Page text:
The Bundesliga's 49th season kicks off on Friday night, when defending champion Borussia Dortmund hosts a completely re-engineered Hamburger SV. Last season's intoxicating randomness proved how difficult it is to predict Europe's most open league but here's a moderately educated guess as to how the 18 teams might finish -- subject to some last-minute wheeling and dealing, naturally.
"We don't get used to finishing in second place here", president Uli Hoeness told SI.com last week in Munich, when asked about his club's €46 million ($65.6M) spending spree. The introduction of Brazilian right-back Rafinha (Genua) allows Philipp Lahm to be much more effective on the left, and Boateng (Man City) will go some way of addressing the Bavarian's decade-old problem at the heart of the defense. Neuer's all-around class won't go amiss, either. In Jupp Heynckes, the club has brought back an experienced manager who will make the side more balanced. Bayern is by no means invincible, but even with the best will in the world, it's impossible to see past it.
Dortmund succeeded in keeping almost the entire squad together and the carefully scouted new additions should add the kind of depth to the squad that's needed when Dortmund's high-pressing, high-tempo game will be put to the test by international as well as Bundesliga opponents. Recent surprise champions have struggled to keep up their game in the following season, and playing in the Champions League, where Borussia can expect a very tough draw, will certainly present be a steep learning curve. But Jurgen Klopp and his team are good enough to finish in the top three to consolidate their position.
It'll be fascinating to see whether new manager Robin Dutt can get this talented squad to play the collective pressing game he employed at Freiburg. Despite the sale of Arturo Vidal to Juventus, there is little doubt that this very much a top three side. In Schürrle, Leverkusen have signed arguably the most exciting young German forward. If it wasn't for the Champions League distraction and a slightly below-par defense, this side could have been real championship contenders.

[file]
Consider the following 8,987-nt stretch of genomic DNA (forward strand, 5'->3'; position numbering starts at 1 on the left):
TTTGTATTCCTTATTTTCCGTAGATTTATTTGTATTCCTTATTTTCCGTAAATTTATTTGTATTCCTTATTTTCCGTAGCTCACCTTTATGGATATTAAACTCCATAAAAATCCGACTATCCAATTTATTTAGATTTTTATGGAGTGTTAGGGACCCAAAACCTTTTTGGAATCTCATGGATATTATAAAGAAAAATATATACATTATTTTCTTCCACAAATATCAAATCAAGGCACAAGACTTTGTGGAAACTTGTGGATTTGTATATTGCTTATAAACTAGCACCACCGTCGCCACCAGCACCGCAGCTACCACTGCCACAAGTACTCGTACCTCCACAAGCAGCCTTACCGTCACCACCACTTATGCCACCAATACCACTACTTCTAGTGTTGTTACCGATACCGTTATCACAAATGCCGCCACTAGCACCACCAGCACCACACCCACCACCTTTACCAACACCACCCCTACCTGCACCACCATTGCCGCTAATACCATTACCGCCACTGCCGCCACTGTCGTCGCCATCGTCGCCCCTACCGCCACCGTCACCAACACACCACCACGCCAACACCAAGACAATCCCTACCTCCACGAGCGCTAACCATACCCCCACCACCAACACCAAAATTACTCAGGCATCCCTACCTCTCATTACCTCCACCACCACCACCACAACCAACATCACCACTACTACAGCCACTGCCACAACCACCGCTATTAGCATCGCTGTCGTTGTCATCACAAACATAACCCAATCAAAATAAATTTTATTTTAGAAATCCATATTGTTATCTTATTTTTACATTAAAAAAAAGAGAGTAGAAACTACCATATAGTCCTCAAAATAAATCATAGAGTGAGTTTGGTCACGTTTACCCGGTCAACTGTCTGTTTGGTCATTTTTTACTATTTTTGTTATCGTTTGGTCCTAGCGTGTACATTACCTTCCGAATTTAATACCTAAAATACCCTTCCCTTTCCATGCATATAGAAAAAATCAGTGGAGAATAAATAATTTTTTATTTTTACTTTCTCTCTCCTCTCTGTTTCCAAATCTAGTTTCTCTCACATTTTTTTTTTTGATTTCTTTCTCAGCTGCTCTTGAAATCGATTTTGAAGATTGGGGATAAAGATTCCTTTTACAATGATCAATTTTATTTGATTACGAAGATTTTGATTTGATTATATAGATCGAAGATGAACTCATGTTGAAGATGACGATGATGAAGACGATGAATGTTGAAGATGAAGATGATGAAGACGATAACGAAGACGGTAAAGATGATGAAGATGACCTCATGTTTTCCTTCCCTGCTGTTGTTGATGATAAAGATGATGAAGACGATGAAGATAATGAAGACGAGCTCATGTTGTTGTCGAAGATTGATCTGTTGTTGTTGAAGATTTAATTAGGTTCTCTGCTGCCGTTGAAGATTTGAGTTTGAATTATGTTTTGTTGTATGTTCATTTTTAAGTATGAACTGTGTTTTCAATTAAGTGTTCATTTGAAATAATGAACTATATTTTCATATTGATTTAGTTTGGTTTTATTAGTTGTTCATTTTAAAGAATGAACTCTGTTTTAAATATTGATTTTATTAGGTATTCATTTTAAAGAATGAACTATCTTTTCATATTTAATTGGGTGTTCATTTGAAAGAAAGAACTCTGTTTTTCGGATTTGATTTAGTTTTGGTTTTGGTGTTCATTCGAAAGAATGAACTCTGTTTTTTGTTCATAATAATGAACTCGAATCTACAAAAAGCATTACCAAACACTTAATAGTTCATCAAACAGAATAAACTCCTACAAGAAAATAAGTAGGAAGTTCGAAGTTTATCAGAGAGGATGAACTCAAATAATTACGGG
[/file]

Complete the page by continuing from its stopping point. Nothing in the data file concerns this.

The Royal Blues overachieved in Europe and underachieved in the league in 2010/11. This season, however, normal service should resume. While there's some tension between manager Ralf Rangnick and Spanish striker Raul -- deployed in a deeper, midfield role -- as well as the problem of dealing with a good dozen of unwanted players left over from the Felix Magath days, S04 also has plenty of firepower, especially if Klaas-Jan Huntelaar can stay fit. An early exit in the Europa League might see them finish even slightly higher.
Plenty of injury problems at the back will make Stuttgart's start to the campaign very difficult. But its fortunes should improve drastically once Mexican international center back Maza settles and returning striker Schieber finds his scoring boots again. Bruno Labbadia, despite his often flawed man-management, has great tactical know-how and should be able to lead the youthful Swabians, who are unencumbered by international soccer, back into the top third of the table.
Every season has its surprise team -- unless it has four surprise teams, as in 2010/11, when Kaiserslautern's exploits were only overshadowed by Mainz, Nürnberg and Hannover. This year, the German "Red Devils" are well placed to come up on the blind-side yet again, thanks to the capture of much-wanted Israeli striker Shechter (Hapoel Tel Aviv), a man with Champions League experience, and his midfield compatriot Vermouth. Coach Marco Kurz has managed to blend a bit of style with the traditional fighting spirit and he can rely on the fabled home support. The one to watch.
An unofficial transfer-embargo by the supervisory board -- who are worried about balancing the books -- has hampered Werder's efforts to strengthen this season. On the other hand, key players like Per Mertesacker and Marko Marin are, at the time of writing, still on board, and it's inconceivable that the Thomas Schaaf-coached side should play as badly as they did last season again. The lopsided team will still ship goals like there's no tomorrow but also score enough to get back to where they belong.
Hannover will have a virtually unchanged starting lineup, which in itself is a sign of real progress: qualification for the Europa League and the unbridled euphoria in Lower Saxony have made it possible to keep last year's heroes, Ivorian striker Didier Ya Konan, midfielder Manuel Schmiedebach and defender Christian Schulz. Playing a Sunday-Thursday-Sunday schedule has posed problems for international newsies in the past, thus 96 is unlikely to get near the Champions League spots this time. Nevertheless, it should be another season to savor for Mirko Slomka and his men.